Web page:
Review: Great Taste, No Waste, at Bangkok’s Affordable Farm Restaurant

Review: Great Taste, No Waste, at Bangkok’s Affordable Farm Restaurant

At Haoma, you'll eat clean, green, and good

If you eat out frequently, you’ll notice menus have changed. No longer is fried chicken simply that, instead you might see it as “sustainably-sourced organic free-range chicken”. But so far, such environmentally-friendly menus lean toward unfriendly prices. 

One chef though, is trying to change that with what he hopes will be the world’s first truly zero-waste restaurant, Haoma - with affordable Indian fare. Indian-born Chef Deepanker Khosla disapproves of treating “organic” and “sustainable” as expensive food trends. 

“All of us have the human right to eat clean and fresh and affordably. With our self sustainable hydroponic, aquaponic and compost farm models at Haoma, we can show the world an example of how city dwellers and even large corporations can grow their own produce responsibly.”
Ambience in Haoma. Photo: Haoma

If that seems like a sophisticated eco-restaurant, that’s because it is. His restaurant, Haoma, is an urban farm restaurant concept that sits in a relatively quiet part of busy Bangkok. It looks like a two-storey greenhouse. There are over 30 different vegetables, fruits and even a fish farm. What’s impressive here is that all water and waste are recycled as fertiliser or as food for fish. 

Diners can look forward to having a tour outside the restaurant for a view of edible greens onsite which feature in their nine- and 13-course tasting dinners. Almost all of Khosla’s menu come directly from plants that are grown on-site or in the neighbourhood, “from the markets my sous chef and I visit every day.”

“I look around to see what’s here and celebrate the ingredients,” he sums up his sourcing technique as an unhindered process. “I don’t constrain myself to other cuisines. They all influence me—French, Italian, Mexican, Indian—but I can’t be restricted by them,” says the 29-year-old, who has cooked in kitchens from Mumbai to Phuket. 

Having easy access to local produce allows Khosla to bring out their fresh flavours, and be experimental, which he enjoys.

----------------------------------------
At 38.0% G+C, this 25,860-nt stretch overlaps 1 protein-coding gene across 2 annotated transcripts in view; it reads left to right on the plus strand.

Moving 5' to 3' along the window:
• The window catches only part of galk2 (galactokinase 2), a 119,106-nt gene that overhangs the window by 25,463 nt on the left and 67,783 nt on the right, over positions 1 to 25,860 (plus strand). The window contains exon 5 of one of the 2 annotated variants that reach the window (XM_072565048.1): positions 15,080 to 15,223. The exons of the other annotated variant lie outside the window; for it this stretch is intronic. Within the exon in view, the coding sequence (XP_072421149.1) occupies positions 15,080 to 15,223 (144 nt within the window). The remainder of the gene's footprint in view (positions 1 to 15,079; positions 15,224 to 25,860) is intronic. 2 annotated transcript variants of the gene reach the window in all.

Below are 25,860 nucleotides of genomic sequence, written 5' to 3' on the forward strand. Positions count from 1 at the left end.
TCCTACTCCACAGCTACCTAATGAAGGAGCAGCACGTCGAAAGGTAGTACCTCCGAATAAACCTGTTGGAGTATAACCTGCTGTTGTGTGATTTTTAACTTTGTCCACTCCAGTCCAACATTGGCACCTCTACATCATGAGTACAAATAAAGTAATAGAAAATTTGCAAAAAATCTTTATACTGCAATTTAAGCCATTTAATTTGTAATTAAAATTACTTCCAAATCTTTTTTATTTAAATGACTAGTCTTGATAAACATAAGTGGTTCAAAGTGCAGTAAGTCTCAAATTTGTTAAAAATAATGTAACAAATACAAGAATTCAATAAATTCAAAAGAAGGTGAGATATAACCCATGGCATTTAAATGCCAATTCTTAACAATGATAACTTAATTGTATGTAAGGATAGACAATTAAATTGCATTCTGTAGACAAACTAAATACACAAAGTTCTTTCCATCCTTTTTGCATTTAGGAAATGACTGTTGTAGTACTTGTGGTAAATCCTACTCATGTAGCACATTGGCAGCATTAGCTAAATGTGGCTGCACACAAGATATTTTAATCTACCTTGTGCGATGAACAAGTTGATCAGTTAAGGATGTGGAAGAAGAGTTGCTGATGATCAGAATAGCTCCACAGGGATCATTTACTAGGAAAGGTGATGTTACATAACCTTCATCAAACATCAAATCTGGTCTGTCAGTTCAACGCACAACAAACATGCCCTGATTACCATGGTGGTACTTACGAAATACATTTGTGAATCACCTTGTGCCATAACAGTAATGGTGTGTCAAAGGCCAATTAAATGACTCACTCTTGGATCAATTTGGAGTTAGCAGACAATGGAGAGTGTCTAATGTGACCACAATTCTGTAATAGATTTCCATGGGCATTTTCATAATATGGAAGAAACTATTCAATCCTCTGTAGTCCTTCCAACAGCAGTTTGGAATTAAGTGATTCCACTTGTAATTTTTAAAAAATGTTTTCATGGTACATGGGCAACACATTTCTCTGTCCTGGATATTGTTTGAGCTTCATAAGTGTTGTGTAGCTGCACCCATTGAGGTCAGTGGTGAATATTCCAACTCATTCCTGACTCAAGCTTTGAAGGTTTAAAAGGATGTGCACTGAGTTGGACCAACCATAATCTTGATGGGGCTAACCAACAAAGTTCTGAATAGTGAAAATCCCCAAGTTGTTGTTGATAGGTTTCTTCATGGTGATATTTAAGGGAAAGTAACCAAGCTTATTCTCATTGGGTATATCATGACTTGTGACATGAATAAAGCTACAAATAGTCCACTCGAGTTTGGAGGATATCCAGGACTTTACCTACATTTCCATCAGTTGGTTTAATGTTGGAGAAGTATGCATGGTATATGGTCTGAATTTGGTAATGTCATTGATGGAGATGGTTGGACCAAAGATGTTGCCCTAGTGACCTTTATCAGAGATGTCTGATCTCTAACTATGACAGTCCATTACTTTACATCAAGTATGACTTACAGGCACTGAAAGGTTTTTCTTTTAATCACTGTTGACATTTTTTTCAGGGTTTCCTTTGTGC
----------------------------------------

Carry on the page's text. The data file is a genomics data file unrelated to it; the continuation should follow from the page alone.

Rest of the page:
Tomato mist. Photo: Haoma 

The Tomato Mist is an elevation of the humble tomato, paired with eclectic ingredients such as Indian barrage, whey, celery and blueberry. For a stroll down a meatier pasture, try Khosla’s Wagyu ribs which are sharpened by healthy comfort foods such as smoked eggplant, raw mushrooms and glazed eel. 

Melon Terrine -Three Local Melons, Tom Kha Sorbet, Haoma Caviar. Photo: Haoma 

For drinks, Haoma offers a fine selection of organic, biodynamic wines. Moreover, if you are a cocktail lover, don’t miss the “Bell pepper”, “Coconut” and “Grapefruit” cocktails. They are fruity drinks with a clean and focused flavour, and are not mixed from a confusing number of ingredients.

Ultimately, Haoma offers diners environmentally-friendly Indian fare with “freshness” and “diversity”. And these traits, Khosla says is also present in Thai cooking, which he loves. “Thai cuisine is best preserved by honouring and respecting the classic and traditional. I love the approach of freshness and quickness in Thai food. Like Indian food, Thai food is designed to be shared among others, the ‘family style’ meal experience bonds people together, of all races and cultures.”

Website: www.haoma.dk

Address: 231/3 Sukhumvit Soi 31 Bangkok, +662 258 4744

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